In psychiatry things were different as they always were. With the exception of psychological testing, psychiatry had no expensive, bodily invasive medical or surgical procedures that could be charged for with nice high fees. Psychiatry residents in training even in wealthy settings such as Cambridge, San Francisco, Westword in LA, the tony areas of New York City bordering Central Park, Ann Arbor, Chicago, Georgetown in DC, mostly had patients who were poor, had little or no insurance, even Medicaid especially in the early days of Medicaid. And when insurers began to pay for psychiatric services, they were paid for at the discriminatory rate of half, 50%, of medical/surgical rates. And so the residents in psychiatry did not generate enough monies to pay their own expenses to their training programs, office, staff, salaries and especially the time of their superising psychiatrists. Although youger pscyhiatrists in training always had psych resident mentors above that offered peripheral supervision, formal superision was conducted by one’s supervising faculty psychiatrist. It was very expensive, given the nature of what the psych trainee did, which was an interview. The supervision onsisted of the faculty psychiatrist who followed the case as long as the trainee treated the adult, teen or child, heard all the “material,” and then taught, offering advice how to interpret, how to supportively interview, how to form all alliance, how to foster self insight, how to help the person effect and move to real points of change in their lives, how to see them through crises in their lives. And of course, all the ancillary social issues were handled and learned as well, what to do with substance abuse, dysfuntional families and marriages, deaths and losses and on and on.

The point is that training of psychiatry and psychological Ph.D. level mental health clinicians was and still is tremendouls costly. Some experts estimate that until recently with the coming monies from the former Congressman Patrick Kennedy’s and other’s reparative training fund bills for the mental health professions, that some 80% of training funds nationally disappeared.

So what happened; by the end of the 1980’s training programs closed, not many but a fair number. Most reduced staffs and residents, especially the latter by half or more. My own program reduced the number of residents by 2/3.

All the big cheese observers of the “psychiatry scene,” especially but also all the other mental health discipline began to complain, then warn, then project the coming crisis of shortage of mental health provider crisis with astounding statistics and then starting to scream from the national battlements (a la the battlements of the French Bastille in my fertile imagination). We were not replacing the measley 6,500 or so child psychiatrists we used to have TOTAL in this country by the 2000’s. Those that died or retired were lost to service and most of the time communities did not have replacements.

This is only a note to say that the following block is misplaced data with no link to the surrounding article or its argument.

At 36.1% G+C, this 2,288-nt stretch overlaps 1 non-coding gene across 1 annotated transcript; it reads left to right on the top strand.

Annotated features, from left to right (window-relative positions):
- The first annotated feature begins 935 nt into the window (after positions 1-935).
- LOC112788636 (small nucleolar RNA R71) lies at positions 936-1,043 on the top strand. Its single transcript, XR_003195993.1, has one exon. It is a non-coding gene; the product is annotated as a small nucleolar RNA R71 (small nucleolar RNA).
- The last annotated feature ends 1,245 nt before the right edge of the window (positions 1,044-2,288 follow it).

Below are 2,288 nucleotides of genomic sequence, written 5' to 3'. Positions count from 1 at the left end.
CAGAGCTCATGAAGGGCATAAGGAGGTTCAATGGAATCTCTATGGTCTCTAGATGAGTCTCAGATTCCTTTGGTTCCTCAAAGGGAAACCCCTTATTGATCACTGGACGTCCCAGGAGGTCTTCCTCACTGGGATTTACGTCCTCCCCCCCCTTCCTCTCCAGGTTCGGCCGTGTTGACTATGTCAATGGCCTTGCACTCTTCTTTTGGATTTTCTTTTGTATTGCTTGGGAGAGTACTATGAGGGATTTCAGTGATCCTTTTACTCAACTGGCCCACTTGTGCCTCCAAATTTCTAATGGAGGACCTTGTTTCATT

My own experience with this was telling. In 2006 i lost my psyhiatry partner to a terminal diagnosis of cancer in a close member of his family. He was in his mid 70’s and decided to retire, moved with his wife to be near their family. This was an unexpected and rapid necessary exit from our practice but it left me in the veritable “lurch.” Our practice was an almost half child oriented practice. At the time mental health reform in NC was a true disaster mostly because it was in the middle of its development, little was finished or formed or ready in the new outpatient service delivery structures across the state. Long term employee professional of the local county or combined several county mental health centers were told they had to re0\-apply for their positions, including the Ph.D.’s and MD’s. So what happened in our town was typical; all three lady child psychiatrists left within two months and there were no practitioners other than me for the entire country. I worked for two years trying to recruit another child psychiatrist to come to my practice. I thought the prospect of the magnitude of the immediate need would surely attract someone. I recall telling several visiting candidates, ‘Don’t worry, you’ll be full in one or two weeks. guaranteed.” They all had better offers elsewhere in the medical centers or big cities. I worked two years on Saturdays and Sundays seeing and caring for the public mental health center county kids, and finally truly “burned out,” something I thought would never, ever happen to me! I finally had to face reality and closed my practice of many years and took a salaried job, but a wonderful one working as the first psychiatrist on the Cherokee Qualla Boundary Indian Reservation, my wife’s ancestral home. It was wonderful for both of us and my wife was able to return to her childhood home and be with all her relatives especially her elders. I worked my contract and helped to find a Native American replacement psychiatrist finishing psychiatric training (there was only one in the entire country) and persuaded him to come and after nearly five years’ development work there, my work was done and I then faced my now olde rage ‘category-status’ and decided to return to my original first rotation at my training residency and become a state hospital psychiatrist and “give something back.” However, slightly selfishly this state hospital offered a full range of psychiatric residency teaching opportunities that made me “teaching self” water with great anticipation since it took residents in psych rotations from several medical schools. But it so doing I in effect contributed to the growing shortage myself of psychiatrists in the country.